Art Review: Gary Farrelly’s Terminal Compositions: Surface Play, Ready to Depart

Founded by mother-son team of Susan Roth Romans and Jordan Roth, Ro2 Art’s earnestness and entrepreneurial pluck has contributed to a wide-net program – occasionally inventive, but also inconsistent. The latest show, Terminal Compositions, features works by Irish artist Gary Farrelly, whose collage, mixed-media pieces show bird’s-eye views of various international airport terminals or illustrate through text the complex systems those architectural structures house, such as a recreated departure schedule. Organizational systems, both informational and architectural, are part of Farrelly‘s interest, but a careful inspection of his pieces’ surfaces – overlaid type, color and ink, numbers and letters semi-hidden beneath the surface – open the work to painterly considerations.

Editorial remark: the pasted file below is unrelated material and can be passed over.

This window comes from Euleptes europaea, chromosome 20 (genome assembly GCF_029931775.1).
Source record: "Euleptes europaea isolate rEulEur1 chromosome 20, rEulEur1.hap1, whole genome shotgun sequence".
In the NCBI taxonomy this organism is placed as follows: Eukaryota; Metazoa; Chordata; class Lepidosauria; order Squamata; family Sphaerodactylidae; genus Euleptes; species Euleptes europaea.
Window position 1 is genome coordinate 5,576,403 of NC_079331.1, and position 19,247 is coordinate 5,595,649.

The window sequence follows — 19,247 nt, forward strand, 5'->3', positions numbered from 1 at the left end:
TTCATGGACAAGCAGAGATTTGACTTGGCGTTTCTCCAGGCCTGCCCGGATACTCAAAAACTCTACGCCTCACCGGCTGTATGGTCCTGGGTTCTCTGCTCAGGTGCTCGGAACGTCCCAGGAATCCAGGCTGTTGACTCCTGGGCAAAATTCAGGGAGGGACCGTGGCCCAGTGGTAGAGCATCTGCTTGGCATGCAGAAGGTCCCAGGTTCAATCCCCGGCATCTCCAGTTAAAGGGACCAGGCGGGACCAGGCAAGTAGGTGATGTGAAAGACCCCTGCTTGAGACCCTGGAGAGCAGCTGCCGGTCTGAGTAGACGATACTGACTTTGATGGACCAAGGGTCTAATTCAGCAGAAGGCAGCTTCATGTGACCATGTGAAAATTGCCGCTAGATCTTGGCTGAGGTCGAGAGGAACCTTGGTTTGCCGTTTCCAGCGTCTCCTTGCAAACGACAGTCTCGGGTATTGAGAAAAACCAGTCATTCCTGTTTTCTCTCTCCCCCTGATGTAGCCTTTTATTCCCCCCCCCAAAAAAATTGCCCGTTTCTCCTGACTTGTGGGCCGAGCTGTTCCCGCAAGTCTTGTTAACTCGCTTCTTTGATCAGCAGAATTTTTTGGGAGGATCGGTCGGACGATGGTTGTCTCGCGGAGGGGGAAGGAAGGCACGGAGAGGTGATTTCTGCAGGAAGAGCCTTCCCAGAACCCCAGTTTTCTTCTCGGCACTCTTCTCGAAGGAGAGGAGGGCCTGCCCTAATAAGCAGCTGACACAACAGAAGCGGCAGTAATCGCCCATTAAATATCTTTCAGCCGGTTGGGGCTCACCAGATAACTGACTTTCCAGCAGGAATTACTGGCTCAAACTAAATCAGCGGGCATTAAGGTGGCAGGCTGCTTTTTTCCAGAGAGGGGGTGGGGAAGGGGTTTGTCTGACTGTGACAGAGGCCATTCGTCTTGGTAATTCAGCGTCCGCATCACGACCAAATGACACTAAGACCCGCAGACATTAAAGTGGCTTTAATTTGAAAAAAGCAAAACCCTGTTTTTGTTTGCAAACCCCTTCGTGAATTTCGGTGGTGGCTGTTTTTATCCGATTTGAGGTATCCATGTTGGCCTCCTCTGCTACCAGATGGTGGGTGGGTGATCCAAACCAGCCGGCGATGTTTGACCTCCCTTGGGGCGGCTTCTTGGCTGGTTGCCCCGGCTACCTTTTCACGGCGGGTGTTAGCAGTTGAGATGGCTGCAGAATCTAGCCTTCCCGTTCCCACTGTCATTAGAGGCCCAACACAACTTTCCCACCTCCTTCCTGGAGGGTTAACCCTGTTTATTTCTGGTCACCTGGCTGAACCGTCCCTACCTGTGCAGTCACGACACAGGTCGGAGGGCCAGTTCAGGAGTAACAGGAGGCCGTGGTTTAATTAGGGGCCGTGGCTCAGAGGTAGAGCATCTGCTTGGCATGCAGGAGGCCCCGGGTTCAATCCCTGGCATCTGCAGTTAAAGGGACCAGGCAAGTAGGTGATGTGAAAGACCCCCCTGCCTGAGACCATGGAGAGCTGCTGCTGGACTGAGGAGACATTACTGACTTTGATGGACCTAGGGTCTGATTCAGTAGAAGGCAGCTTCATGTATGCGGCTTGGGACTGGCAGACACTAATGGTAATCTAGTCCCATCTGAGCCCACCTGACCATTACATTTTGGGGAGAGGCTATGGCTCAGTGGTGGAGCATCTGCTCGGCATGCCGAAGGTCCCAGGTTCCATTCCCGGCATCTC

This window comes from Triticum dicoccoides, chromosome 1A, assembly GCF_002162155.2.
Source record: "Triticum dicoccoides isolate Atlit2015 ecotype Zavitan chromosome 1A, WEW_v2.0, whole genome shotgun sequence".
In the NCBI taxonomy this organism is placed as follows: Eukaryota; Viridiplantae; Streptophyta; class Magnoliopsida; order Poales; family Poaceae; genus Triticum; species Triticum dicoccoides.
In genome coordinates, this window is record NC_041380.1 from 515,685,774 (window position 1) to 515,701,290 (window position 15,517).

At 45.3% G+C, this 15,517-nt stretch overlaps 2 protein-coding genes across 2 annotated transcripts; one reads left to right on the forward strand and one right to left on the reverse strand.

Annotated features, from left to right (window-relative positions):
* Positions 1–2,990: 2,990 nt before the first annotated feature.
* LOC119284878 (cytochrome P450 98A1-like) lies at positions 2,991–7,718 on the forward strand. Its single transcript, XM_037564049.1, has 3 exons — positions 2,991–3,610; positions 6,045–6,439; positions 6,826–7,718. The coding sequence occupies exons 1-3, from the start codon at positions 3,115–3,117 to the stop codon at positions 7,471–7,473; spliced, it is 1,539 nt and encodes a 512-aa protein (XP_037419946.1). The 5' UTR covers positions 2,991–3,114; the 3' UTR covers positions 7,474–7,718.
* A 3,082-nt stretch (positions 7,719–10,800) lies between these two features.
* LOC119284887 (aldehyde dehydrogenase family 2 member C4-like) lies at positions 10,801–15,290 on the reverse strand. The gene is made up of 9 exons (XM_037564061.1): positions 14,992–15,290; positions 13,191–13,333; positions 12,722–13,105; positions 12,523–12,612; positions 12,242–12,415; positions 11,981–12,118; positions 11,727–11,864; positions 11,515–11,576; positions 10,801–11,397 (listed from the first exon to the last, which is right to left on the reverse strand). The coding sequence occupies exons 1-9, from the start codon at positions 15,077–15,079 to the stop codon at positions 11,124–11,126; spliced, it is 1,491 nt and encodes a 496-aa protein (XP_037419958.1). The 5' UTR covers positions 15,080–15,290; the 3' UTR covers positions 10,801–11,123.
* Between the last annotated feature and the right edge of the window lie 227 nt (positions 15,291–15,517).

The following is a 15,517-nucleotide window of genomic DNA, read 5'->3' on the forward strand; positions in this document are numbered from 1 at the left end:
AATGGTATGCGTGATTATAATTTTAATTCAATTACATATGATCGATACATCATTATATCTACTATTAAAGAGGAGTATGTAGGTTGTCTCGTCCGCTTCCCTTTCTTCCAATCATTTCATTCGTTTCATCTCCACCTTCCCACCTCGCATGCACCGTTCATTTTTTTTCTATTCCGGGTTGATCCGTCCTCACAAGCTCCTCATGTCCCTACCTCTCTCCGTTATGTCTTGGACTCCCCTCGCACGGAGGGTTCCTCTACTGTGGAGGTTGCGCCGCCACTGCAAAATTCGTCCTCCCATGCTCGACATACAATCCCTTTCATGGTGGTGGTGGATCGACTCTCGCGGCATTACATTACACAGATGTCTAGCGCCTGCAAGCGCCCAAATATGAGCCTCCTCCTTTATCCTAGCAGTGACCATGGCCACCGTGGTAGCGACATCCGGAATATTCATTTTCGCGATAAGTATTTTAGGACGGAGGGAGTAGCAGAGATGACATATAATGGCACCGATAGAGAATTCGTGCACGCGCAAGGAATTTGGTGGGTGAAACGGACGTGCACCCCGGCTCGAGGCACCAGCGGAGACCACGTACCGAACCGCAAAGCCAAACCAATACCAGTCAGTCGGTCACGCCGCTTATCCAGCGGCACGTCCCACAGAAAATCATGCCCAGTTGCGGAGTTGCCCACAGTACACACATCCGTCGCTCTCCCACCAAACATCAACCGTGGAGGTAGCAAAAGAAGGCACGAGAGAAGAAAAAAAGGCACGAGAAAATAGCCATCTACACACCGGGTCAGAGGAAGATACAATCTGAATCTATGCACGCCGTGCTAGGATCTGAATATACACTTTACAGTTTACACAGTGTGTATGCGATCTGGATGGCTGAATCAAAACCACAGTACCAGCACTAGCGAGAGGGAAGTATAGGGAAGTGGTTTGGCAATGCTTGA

Metaphor aside, the measured, elegant design of the terminals seem a way for Farrelly to organize his aesthetic project, novel forms that allow him to pick-up Jasper Johns’ concerns of blending the visceral and expressive potential of surface with cultural iconography, while revisiting early abstracting with the machine-inspired approach of a Paul Kelpa or Francis Picabia. In the corner of each piece, the seemingly obligatory nod to the market: a cargo stamp claiming the piece as a future art historical artifact. That flight isn’t booked just yet for Farrelly, but he at least feels like an artist who knows his way to the ticket counter.